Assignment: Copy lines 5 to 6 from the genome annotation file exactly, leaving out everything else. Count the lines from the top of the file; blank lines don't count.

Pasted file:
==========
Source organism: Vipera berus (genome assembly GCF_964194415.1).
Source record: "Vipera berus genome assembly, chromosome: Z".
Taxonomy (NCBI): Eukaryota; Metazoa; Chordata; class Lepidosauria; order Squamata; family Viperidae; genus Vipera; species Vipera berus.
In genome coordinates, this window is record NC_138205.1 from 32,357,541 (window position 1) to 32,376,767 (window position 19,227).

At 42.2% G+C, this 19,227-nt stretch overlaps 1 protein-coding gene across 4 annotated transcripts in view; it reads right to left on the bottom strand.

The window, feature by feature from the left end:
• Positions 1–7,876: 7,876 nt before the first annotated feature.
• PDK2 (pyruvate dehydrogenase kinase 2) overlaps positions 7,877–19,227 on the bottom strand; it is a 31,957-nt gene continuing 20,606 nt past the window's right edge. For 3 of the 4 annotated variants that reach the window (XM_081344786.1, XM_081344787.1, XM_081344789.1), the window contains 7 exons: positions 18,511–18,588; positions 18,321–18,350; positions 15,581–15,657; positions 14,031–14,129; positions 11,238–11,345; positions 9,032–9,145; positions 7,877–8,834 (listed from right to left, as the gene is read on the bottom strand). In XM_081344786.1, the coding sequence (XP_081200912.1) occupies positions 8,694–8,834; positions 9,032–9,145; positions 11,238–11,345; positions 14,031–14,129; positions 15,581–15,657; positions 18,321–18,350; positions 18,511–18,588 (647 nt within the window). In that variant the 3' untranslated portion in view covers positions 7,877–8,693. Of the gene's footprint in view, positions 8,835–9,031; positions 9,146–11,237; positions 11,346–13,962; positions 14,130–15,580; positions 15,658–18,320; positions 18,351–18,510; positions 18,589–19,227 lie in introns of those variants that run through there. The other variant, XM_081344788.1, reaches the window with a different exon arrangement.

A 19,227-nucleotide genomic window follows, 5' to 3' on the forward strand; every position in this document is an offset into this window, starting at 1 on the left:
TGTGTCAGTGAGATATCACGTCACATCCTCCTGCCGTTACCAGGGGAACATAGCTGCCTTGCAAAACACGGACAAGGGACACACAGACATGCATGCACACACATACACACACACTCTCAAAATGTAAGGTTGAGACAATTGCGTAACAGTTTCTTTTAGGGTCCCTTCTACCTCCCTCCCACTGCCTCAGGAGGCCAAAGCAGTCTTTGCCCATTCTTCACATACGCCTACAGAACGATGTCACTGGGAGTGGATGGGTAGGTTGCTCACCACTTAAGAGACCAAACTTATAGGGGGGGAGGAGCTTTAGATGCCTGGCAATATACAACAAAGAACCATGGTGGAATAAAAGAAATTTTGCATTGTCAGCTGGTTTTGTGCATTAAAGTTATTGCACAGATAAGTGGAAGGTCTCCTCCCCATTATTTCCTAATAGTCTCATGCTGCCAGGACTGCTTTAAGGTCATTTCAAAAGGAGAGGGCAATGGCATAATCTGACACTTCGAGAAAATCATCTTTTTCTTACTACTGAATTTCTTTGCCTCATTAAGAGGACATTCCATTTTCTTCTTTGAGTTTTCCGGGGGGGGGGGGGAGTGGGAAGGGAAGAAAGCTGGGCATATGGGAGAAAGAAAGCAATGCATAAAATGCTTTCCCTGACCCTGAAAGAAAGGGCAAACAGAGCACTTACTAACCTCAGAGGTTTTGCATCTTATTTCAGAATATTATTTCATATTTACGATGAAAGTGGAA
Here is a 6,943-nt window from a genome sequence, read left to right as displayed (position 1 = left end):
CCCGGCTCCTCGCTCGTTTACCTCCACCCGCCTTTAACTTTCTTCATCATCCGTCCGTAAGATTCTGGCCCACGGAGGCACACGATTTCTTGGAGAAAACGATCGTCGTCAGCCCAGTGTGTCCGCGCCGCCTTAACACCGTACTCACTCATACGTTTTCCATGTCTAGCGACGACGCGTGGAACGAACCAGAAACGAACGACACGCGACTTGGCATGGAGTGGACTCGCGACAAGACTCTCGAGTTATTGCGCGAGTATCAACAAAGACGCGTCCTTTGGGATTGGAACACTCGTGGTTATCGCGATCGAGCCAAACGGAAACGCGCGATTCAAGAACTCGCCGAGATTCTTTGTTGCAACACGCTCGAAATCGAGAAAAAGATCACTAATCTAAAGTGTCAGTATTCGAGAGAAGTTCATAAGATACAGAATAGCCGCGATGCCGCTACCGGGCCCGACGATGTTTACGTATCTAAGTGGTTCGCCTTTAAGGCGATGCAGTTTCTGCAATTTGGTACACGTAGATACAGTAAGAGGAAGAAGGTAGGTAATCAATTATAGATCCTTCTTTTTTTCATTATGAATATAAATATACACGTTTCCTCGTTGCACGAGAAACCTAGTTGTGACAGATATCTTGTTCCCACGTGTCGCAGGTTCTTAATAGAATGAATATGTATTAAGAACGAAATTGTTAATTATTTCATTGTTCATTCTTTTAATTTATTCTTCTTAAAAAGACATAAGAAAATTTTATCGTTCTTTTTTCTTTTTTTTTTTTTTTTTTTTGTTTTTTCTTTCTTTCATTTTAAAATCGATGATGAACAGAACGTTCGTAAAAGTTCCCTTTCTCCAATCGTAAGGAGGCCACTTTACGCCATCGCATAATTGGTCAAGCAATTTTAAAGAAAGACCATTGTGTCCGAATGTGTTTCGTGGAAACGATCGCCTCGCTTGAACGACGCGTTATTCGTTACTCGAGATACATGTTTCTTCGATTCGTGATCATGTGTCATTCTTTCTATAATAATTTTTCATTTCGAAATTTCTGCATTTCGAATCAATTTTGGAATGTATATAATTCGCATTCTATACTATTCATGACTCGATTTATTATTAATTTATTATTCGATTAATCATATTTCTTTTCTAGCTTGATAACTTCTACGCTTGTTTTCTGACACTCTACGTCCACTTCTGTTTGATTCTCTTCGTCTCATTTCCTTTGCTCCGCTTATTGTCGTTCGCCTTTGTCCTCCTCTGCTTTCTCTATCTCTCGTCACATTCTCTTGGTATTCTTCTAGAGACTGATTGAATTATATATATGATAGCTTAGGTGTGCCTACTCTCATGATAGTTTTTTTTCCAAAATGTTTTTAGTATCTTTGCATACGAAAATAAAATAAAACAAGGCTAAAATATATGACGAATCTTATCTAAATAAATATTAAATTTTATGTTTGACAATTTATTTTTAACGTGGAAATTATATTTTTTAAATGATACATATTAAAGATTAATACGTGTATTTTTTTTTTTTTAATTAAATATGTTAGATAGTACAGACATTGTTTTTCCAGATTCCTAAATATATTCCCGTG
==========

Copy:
At 42.2% G+C, this 19,227-nt stretch overlaps 1 protein-coding gene across 4 annotated transcripts in view; it reads right to left on the bottom strand.

The window, feature by feature from the left end: